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26 June 2020

New study on children and young people at risk of violence and abuse during COVID-19

Researchers from King’s College London have joined forces with Survivors' Voices, the Violence Abuse and Mental Health Network, and The McPin Foundation to launch a new project to understand how best to identify and support ‘off-radar’ children and young people during and after the COVID-19 pandemic.

New study on children and young people at risk of violence and abuse during COVID-19.

For hundreds of thousands of children and young people, home is not a safe place. With the COVID-19 pandemic requiring social distancing measures and continued restrictions on schools, children and young people are at a higher risk of being isolated with abusive family members and cut-off from sources of support.  Many are ‘off-radar’ and unknown to services that provide help.

In response, Survivors' Voices, the Violence Abuse and Mental Health Network and The McPin Foundation are collaborating on a survivor-led project which will involve an anonymous survey of survivors of childhood abuse and the professionals who work with this group. Recommendations will be published later in the year.


The research builds on an earlier rapid consultation of survivors of childhood abuse, the findings of which were published as an interim report: Supporting 'off-radar' children and young people who are at risk of violence/abuse in their household

The survey for the new study can be accessed here and will be available until 10th July 2020. 

We foresee a toxic situation for many children and young people, placing them at a dramatically increased risk of experiencing violence and abuse, with potentially disastrous effects on their mental health.

Dr Sian Oram from the Institute of Psychiatry, Psychology & Neuroscience (IoPPN) King’s College London and Director of the Violence Abuse and Mental Health Network

Dr Oram continued: 'Harnessing the wisdom and experience of those who have lived through violence and abuse is vital to understanding how we can best support these children and young people, and what actions should be taken by government, schools, local authorities, youth and community organisations, charities, and communities.'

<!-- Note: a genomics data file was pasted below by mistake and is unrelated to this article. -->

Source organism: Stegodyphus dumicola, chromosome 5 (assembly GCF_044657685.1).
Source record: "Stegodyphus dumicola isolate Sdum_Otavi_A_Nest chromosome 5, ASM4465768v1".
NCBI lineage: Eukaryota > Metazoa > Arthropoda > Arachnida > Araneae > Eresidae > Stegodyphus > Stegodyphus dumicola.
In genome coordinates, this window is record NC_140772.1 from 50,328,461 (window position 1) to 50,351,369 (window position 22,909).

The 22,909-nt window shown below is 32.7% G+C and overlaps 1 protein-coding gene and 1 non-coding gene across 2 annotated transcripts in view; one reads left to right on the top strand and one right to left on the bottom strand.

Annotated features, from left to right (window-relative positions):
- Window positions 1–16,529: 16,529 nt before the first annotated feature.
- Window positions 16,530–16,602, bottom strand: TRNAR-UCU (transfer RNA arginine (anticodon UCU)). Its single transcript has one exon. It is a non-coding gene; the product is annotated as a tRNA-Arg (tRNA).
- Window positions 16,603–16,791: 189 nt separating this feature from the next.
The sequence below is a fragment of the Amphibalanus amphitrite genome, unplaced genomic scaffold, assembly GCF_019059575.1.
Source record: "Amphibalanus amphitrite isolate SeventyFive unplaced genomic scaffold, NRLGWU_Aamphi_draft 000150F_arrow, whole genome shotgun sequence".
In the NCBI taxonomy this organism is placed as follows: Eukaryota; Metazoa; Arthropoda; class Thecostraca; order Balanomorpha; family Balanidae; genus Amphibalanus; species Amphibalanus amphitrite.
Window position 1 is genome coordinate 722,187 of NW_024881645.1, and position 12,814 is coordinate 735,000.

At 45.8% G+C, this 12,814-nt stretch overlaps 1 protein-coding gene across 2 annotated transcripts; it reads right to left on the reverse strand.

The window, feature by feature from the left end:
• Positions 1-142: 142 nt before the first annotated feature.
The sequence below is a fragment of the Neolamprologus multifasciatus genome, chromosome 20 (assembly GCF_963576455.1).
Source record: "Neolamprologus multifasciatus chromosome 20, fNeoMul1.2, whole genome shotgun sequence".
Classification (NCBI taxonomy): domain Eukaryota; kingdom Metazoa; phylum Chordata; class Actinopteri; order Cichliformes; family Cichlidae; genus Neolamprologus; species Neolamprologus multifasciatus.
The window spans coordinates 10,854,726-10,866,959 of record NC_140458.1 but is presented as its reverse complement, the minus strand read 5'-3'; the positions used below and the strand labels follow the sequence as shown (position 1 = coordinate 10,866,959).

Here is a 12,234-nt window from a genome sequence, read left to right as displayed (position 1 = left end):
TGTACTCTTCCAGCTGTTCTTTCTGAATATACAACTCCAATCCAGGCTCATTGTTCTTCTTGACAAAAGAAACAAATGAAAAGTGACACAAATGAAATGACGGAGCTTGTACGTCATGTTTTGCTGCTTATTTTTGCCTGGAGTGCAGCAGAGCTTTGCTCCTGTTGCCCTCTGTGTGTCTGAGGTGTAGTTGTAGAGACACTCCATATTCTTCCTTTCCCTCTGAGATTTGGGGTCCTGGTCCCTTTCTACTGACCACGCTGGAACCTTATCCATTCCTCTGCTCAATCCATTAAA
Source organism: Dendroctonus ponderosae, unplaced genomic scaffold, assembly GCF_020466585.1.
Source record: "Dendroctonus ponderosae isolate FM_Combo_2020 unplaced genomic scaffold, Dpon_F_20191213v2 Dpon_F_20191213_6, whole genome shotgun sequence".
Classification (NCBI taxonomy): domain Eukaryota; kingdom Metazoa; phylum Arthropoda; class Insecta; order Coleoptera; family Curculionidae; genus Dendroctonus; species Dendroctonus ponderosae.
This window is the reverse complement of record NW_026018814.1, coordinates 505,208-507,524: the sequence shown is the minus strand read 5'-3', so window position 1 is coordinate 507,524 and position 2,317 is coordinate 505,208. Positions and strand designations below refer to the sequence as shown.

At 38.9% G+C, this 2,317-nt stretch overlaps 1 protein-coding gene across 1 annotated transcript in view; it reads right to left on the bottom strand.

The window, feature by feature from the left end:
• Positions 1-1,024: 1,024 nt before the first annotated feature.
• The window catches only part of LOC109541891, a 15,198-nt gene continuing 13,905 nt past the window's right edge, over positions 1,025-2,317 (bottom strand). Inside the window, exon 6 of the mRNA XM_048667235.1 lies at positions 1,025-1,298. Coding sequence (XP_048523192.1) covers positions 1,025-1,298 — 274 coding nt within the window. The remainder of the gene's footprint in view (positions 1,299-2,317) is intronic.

Describing the importance of the research, study co-investigator and survivor researcher Jane Chevous who is Founding Director of Survivors Voices said: ‘We all want to keep our children safe and happy. That is why families all over the UK have been learning to home school, supporting the lockdown, and flattening the curve. But what about children for whom home is not a safe place? We know from research with adult survivors that as many as one in seven children experiencing abuse, never tell anyone at the time. Imagine what lockdown is like for them.’


Reflecting on her own experiences of childhood abuse, Jane Chevous continued: ‘School was my safe place, with adults who I knew wouldn't harm me. I remember one teacher, who read my poems and encouraged me to write stories. She could see that I was scared and unhappy, although I couldn't find the words to tell her why at the time. Her kindness and caring showed me that I mattered, that there was hope.'

Our interim report has a call to action to government and services like schools to take urgent steps to help children in a situation like mine. But it also suggests practical things we can all do, to help children trapped in abusive situations. We can notice the children in our neighbourhood, our circle of family and friends. We can find ways to show them we care. We can let them know they matter, that there is hope.

Jane Chevous, study co-investigator, survivor researcher and Founding Director of Survivors Voices

She continued: 'They might not tell you what is wrong, but you can still make a difference. I can't imagine how I would have got through my teenage years without that teacher. Please join us in being there for children in unsafe homes and helping them to hold on to hope.’

The study is supported by the King’s COVID Appeal Fund and the Economic and Social Research Council Impact Acceleration Account at King’s College London. The Violence Abuse and Mental Health Network is funded by UKRI.

Resources for people affected by violence and abuse

Samaritans: Free to call service 24 hours a day, call them on 116 123.

NAPAC: NAPAC supports people who have experienced violence and abuse in childhood. Their support line is open 10am-4pm on Mondays, Wednesdays, and Fridays, and from 2pm-9pm on Tuesdays and Thursdays on 0808 801 0331. They also offer support by email:

Childline: Childline is there to help anyone under 19 in the UK with any issue they are going through. Whether it is something big or small, their trained counsellors are there to support you. You can call Childline for free anytime, day or night, on 0800 1111 or access support and advice via their website:

Survivors Voices: Information about further sources of support can be found on the Survivors Voices website at

Contact: For interviews or any further media information, please contact: Franca Davenport, Interim Senior Press Officer, IoPPN: / +44 7718 697176




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Reader in Women’s Mental Health